South Asia Drought Monitor

A Streams of Thought contribution by Swamini Khurana (she/her), in conversation with Toma Rani Saha (she/her) and Pallav Kumar Shrestha (he/him)

The South Asia Drought Monitor (SADM) is a portal where people can monitor the condition of soil moisture in the South Asian subcontinent using time varying maps. SADM focuses on monitoring agricultural drought at a high-resolution (~27 km) (Saha et al., 2021). The portal transfers information from science to practice; scientific jargons are bypassed and the soil condition is presented as six categories of dryness, varying from no dryness through to exceptional drought. It is well known that drought is a creeping phenomenon that expresses itself through soil moisture which moves slowly. Therefore, in addition to monitoring, SADM also provides the opportunity to look into the near future based on current soil moisture conditions.

Caption: South Asia Drought Monitor displaying the 2009-2010 drought in the region.
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Profile Series: Aspen Anderson (she/her)

Let’s get the basics. Name, where you are from, and your current affiliation and advisor?

My name is Aspen Anderson and I am originally from Colorado, USA. I received a BSc in Geophysical Engineering from the Colorado School of Mines. I am currently a Ph.D. candidate with Dr. Diana Allen at Simon Fraser University in Vancouver, BC. 

What is the research you are currently working on?

My Ph.D. research focuses on fresh groundwater availability in coastal deltas. Many cities that are built on coastal deltas, like Vancouver, rely on groundwater to meet freshwater demand. My research uses numerical modeling to understand what geomorphic conditions affect delta formation and how this ultimately impacts the groundwater system.

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Profile series: Pertti Ala-aho (he/him)

Let’s get the basics. Name, where you are from, and your current affiliation, advisor and profile?

I am Pertti Ala-aho, from Oulu Finland. I am a Senior Research Fellow at the University of Oulu, Water, Energy and Environmental Engineering.

What is the research you are currently working on (projects/funding/teaching)?

My central focus is on snow isotope hydrology. I want to understand just how important snowmelt is for ecosystem water use and in recharging our water resources in groundwater and streams. Other important research themes and methods for me are numerical modeling and new snow hydrology measurement technology. My ongoing Postdoctoral Research Fellow project “Where does water go when snow melts” is funded by the Academy of Finland.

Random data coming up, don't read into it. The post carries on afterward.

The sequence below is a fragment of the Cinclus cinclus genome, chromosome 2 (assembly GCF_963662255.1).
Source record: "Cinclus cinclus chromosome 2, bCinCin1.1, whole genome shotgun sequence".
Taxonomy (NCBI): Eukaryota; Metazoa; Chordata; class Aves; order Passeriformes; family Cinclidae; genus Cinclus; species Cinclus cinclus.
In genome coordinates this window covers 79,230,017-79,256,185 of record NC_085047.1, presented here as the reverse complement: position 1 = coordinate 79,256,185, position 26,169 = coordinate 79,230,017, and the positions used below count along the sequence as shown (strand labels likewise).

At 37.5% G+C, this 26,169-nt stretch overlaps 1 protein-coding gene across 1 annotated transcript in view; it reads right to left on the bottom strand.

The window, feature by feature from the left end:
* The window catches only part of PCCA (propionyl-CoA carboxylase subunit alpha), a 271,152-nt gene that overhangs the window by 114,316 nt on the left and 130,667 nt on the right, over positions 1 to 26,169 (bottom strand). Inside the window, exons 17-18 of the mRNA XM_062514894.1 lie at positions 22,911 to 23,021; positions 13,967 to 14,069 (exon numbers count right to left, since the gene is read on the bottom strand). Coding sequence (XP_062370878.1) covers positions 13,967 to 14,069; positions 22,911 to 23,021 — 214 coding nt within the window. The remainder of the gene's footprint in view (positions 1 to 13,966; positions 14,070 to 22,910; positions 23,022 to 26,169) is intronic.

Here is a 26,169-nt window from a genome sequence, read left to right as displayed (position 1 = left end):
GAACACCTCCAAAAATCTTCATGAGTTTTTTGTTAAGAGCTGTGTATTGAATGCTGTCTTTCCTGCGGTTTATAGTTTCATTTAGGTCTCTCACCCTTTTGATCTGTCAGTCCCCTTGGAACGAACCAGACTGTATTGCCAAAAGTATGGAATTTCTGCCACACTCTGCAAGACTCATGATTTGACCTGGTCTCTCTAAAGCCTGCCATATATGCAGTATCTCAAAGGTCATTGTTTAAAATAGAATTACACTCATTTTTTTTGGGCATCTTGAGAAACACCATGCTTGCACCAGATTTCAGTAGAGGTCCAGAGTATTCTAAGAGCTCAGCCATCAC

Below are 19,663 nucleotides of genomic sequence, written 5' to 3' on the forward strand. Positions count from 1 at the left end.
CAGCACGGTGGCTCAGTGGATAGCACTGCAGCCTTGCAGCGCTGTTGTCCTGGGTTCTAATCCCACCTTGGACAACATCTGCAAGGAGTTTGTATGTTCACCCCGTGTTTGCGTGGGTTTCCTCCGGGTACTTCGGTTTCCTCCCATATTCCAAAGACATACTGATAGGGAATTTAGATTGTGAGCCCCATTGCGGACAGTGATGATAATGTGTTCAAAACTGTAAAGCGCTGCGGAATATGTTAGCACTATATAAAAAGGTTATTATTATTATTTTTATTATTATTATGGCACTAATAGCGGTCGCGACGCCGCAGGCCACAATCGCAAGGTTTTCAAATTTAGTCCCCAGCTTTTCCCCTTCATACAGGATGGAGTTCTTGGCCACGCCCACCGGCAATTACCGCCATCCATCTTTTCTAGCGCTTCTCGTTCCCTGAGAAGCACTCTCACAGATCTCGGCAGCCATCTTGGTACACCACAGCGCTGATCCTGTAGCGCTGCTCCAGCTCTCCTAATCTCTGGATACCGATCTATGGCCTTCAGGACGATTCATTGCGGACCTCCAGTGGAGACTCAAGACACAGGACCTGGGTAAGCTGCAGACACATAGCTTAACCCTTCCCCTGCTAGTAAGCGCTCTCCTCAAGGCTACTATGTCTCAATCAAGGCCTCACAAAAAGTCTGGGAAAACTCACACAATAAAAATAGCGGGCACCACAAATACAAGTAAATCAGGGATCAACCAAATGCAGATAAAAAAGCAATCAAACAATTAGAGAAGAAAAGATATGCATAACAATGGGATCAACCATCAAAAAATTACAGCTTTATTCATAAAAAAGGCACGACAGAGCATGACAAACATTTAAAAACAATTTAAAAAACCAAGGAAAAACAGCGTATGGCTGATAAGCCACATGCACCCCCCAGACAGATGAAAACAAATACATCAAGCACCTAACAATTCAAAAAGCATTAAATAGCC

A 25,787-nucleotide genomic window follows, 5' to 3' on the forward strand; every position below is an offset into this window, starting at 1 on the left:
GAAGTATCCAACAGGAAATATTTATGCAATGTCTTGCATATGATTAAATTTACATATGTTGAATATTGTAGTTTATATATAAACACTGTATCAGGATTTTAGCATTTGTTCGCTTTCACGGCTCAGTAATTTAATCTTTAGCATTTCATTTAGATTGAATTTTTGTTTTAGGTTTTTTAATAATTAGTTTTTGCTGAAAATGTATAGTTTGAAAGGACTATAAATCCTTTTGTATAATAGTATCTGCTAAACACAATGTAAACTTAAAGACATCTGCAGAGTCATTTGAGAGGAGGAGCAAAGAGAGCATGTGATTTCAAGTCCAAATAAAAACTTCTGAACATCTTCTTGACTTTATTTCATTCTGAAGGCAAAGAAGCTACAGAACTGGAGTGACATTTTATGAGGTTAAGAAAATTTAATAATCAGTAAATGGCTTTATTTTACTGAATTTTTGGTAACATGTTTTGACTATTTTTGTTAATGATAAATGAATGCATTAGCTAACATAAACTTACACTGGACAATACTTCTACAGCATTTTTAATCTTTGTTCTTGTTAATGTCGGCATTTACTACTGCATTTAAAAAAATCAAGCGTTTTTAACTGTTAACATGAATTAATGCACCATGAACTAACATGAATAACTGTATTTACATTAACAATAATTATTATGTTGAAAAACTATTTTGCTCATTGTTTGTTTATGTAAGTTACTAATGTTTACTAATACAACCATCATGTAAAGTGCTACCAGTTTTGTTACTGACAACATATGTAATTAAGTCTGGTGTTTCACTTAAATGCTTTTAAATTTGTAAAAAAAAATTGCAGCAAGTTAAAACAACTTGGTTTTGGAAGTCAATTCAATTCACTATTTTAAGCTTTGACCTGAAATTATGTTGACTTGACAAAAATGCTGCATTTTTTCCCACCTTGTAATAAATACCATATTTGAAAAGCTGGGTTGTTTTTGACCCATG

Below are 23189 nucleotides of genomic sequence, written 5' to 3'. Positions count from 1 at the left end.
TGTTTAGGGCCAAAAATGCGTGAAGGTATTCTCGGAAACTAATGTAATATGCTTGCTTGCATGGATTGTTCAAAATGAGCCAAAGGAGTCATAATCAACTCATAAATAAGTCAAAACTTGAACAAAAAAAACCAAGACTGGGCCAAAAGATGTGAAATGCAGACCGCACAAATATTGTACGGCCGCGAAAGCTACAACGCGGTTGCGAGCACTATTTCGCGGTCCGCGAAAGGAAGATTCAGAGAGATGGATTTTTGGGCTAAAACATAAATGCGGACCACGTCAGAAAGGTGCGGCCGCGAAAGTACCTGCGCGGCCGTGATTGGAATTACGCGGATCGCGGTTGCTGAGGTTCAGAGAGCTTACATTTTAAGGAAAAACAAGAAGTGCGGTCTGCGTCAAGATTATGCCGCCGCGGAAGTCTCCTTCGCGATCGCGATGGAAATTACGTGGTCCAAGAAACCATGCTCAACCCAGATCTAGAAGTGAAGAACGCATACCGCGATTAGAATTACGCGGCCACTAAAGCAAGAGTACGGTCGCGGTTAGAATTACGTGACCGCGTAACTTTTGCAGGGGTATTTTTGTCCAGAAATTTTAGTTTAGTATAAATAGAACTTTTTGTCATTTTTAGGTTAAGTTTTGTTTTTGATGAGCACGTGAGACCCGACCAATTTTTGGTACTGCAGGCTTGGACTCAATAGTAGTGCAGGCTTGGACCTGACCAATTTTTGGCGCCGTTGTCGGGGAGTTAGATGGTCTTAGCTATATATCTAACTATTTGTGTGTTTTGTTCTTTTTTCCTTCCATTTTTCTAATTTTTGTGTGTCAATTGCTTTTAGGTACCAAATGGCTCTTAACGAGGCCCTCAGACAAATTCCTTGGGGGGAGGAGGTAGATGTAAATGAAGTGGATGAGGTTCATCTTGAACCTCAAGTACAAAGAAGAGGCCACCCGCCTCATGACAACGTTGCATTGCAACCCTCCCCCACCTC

Share your experience of recent personal Academy of Finland (AOF) competitive funding you won and what would be your tips for young hydrologists applying to AOF funding.

The basis is a novel research question and a clear impact of your research, which you can articulate The basis is a novel research question and clear research impact, which you can articulate well. The competition is fierce, so you need to have an x-factor that sets you apart from other applicants. For me it was a 2-year postdoc position at the University of Aberdeen Northern Rivers Institute, which gave me a great opportunity to grow my international network and publish with some of the leading scientists in hydrology. You should find, or create, that something to raise the necessary extra interest, whatever that may be.

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The art of science communication

Gökben Demir (GD) in conversation with Sam Illingworth (he/him) and Louise Arnal (she/elle) from Consilience and ConciliARTe

Consilience is an inclusive online journal that provides space for people’s exploration between art and science. While Consilience creates a bridge between poems and science, ConciliARTe (part of Consilience) builds that connection with audio and visual arts.

Consilience special issue themed Geoscience

Gökben Demir (GD) caught up with Sam Illingworth (SI), founder of Consilience and Louise Arnal (LA), co-editor of ConciliARTe, to have a chat about how science and arts meet via Consilience and ConciliARTe.

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YHS Statement on the Russian invasion of Ukraine

We note with great sadness and worry the Russian invasion in Ukraine. We call on Russia to stop the unprovoked aggression immediately. 

Ukrainian and Russian students and early career researchers both in the conflict zones and abroad will be impacted by current events and should not be forgotten. We encourage the global scientific community to keep them in mind, and support them as much as possible in continuation of their research. The current conflict will have far reaching consequences on progress of science in both Ukraine and the world. 

We applaud the bravery of the Russian scientific community in calling out their government for the invasion.  At the same time we are deeply concerned about the cessation of research partnerships built over decades between Ukraine, Russia and the rest of the world. While all actions short of aggression should be considered to bring an end to the conflict, scientific relations should only be ceased with a heavy heart. We see science as a powerful diplomatic tool and an important step in reclaiming peace. 

We, at YHS, call for an end to violence in all forms, and stand in solidarity with all  academic and scientific communities in both countries who do so as well.

We would like to take this chance to express our solidarity with all victims of violent conflict, in any of its forms, in every part of the world. Beyond science, beyond hydrology.

Further resources for displaced scientists:

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